• Foregone Conclusion: It does not end well for the Confederates, as Gen. Longstreet predicted beforehand as he describes the withering firepower the soldiers of Pickett's Charge would face.
  • Foreshadowing: It's passed off as a joke, but Chamblerlain tries to reassure his men while they march into position on Little Round Top that the rebel artillery coming their way won't hit them because they "always overshoot." The next day, the massive artillery barrage Lee orders to weaken the Union line prior to Pickett's Charge is shown to have nearly zero effect because most of the cannons are overshooting.
    Chamberlain: (after three of the last deserters decide to fight) Give these men some muskets.
    Sgt. Owens: There are no muskets, sir.
    Chamberlain: (to the deserters) Wait here. There'll be guns available in a little while.
  • Freeze-Frame Bonus: So many little details, but one in particular: At the beginning of the film, Chamberlain's shoulder boards show the rank of lt. colonel (oak leaves). By the events on Little Round Top he's wearing the rank of a full colonel (eagles). It's a bit of Shown Their Work, as well, as Chamberlain received his promotion to colonel in June of 1863.
  • Friendly Enemy: Several of the opposing generals are well acquainted, having served together before the war. The friendship of Armistead and Hancock is given the most weight.
    • Though it never comes up in the movie, Confederate Major General George Pickett would not tolerate any insults to President Abraham Lincoln in his presence. Pickett was admitted to West Point was thanks to Congressional Appointment by then-Congressman Lincoln, and Pickett never forgot his personal debt to Lincoln, even as he fought for the South.
  • Frontline General:
    • Lee warns General Longstreet against his habit of going too far forward, as he's already lost a number of his generals (particularly Stonewall) to this trope and he feels he cannot spare Longstreet.
    • Both sides had several generals who were killed or wounded in action during this battle, most notably general John Reynolds of the Union and Lewis Armistead of the Confederacy.
  • Funny Foreigner: Col. Fremantle. He's possibly not meant to be funny, but the filmmakers accentuated his Englishness by having him wear a bright red dress uniform (which the historical character certainly did not do) and, in one scene, walk around the Confederate camp drinking tea from a china cup and saucer. The real Fremantle was so impressed by Pickett's Charge he wrote a book predicting that the South would win the war. It was published a few months before the South surrendered.
  • Gallows Humor: Intentionally by Chamberlain, accidentally by Fremantle.
    Chamberlain: Tom, stay away from me. Another one of those [shells] a bit closer and it could be a hard day for mother.
    Fremantle: (In the morning, as the Confederates prepare to attack.) I slept like the dead, sir - a baby. Slept like a newborn baby, sir.
    • Chamberlain's actually happened in Real Life, only there were actually three brothers present. The third, a medic who didn't get mentioned in the book or movie, was sent to a different part of the line than Tom, for the same reason.
  • Geo Effects: Capturing and holding the high ground is a major point of the tension.
    • Day 1: Buford rails against Meade, predicting the cautious commander will delay, allowing the Confederates to simply march onto the high ground if he doesn't deploy his brigade to stop the enemy vanguard, and then will recklessly attack the Confederates. In real life, Meade moved his units much faster than was expected, and also was prudent enough to hold back on offensive maneuvers and let Lee smash into his defenses.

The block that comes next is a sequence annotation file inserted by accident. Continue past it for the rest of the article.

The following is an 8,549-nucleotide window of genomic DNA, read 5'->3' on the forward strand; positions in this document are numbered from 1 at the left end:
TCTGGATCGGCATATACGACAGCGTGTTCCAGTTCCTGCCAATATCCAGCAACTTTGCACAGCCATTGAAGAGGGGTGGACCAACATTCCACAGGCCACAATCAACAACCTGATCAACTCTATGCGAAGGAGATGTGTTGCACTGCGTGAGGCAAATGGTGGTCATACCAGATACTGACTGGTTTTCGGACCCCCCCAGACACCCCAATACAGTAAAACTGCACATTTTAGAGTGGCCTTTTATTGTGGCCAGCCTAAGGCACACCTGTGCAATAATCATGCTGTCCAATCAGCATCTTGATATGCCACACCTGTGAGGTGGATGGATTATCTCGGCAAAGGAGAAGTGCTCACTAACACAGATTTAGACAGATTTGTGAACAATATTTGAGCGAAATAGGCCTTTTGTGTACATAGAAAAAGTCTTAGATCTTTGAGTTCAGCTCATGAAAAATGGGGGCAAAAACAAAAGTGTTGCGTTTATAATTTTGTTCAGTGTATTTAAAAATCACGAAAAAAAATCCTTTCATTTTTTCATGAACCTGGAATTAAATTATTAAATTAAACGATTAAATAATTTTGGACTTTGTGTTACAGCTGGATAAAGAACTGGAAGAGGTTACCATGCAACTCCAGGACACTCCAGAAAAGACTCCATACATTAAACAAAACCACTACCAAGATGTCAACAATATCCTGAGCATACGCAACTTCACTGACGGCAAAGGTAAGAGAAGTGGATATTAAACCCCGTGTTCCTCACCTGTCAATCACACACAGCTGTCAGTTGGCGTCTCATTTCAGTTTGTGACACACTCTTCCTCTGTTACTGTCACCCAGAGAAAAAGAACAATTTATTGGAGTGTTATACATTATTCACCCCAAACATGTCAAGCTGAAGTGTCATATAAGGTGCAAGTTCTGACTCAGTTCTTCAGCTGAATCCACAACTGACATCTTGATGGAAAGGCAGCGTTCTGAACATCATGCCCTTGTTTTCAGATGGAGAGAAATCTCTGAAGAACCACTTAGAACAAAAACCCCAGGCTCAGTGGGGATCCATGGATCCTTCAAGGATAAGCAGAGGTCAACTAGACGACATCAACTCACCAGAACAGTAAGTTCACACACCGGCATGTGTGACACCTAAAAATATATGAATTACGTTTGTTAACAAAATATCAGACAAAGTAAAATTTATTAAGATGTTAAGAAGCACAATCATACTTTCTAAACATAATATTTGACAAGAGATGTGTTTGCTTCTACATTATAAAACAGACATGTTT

• Day 2: The Confederates attack the Union left flank, including Little Round Top and Devil's Den. Hood describes it as the "worst ground I ever sawnote ," and sarcastically notes that the Union force could defeat their charge simply by rolling rocks down the hill.
    • Day 3: The Confederates are forced to divert some of their artillery fire on the Union cannons placed on the high ground. Pickett's Charge, uphill, over open ground, into the teeth of the reinforced Union centre is brutally shattered.
  • Groin Attack: A confederate soldier gets nailed between the legs with a rifle stock during the action at Little Round Top.
  • Heartbroken Badass: Longstreet. Freemantle takes note of how dour he always seems and has it explained to him that scarlet fever devastated Longstreet's family a year earlier. He latter knowingly ordered Pickett's division to make an attack he knew was suicidal.
  • Heroic B.S.O.D.: Pickett after his eponymous charge. See Everybody's Dead, Dave, above.
    • Armistead, when he hears during his own dying moments that his best friend Hancock is also wounded.
    • Trimble has one while describing to Lee how Ewell failed to take a key hill.
  • Historical Hero Upgrade:
    • Chamberlain, Buford and Hancock in the sense that they are brought to the forefront of the audience's attention. Though their actions were not really upgraded in any significant way.
    • This movie and the book it was based on played a major role in rehabilitating General Longstreet's reputation among historians who frequently badmouthed him and used him as a scapegoat for the defeat, as he openly criticized Lee's tactics and became a Republican after the war. Robert E. Lee deeply trusted and relied upon Longstreet and the Confederates lost the battle (and subsequently the War) in large part because Lee didn't listen to him. It's true that his corps was slow to attack Little Round Top on the second day but if he had attacked earlier Sickles' Corps would have been in a stronger position (i.e. not at Devil's Den) and things could have been worse.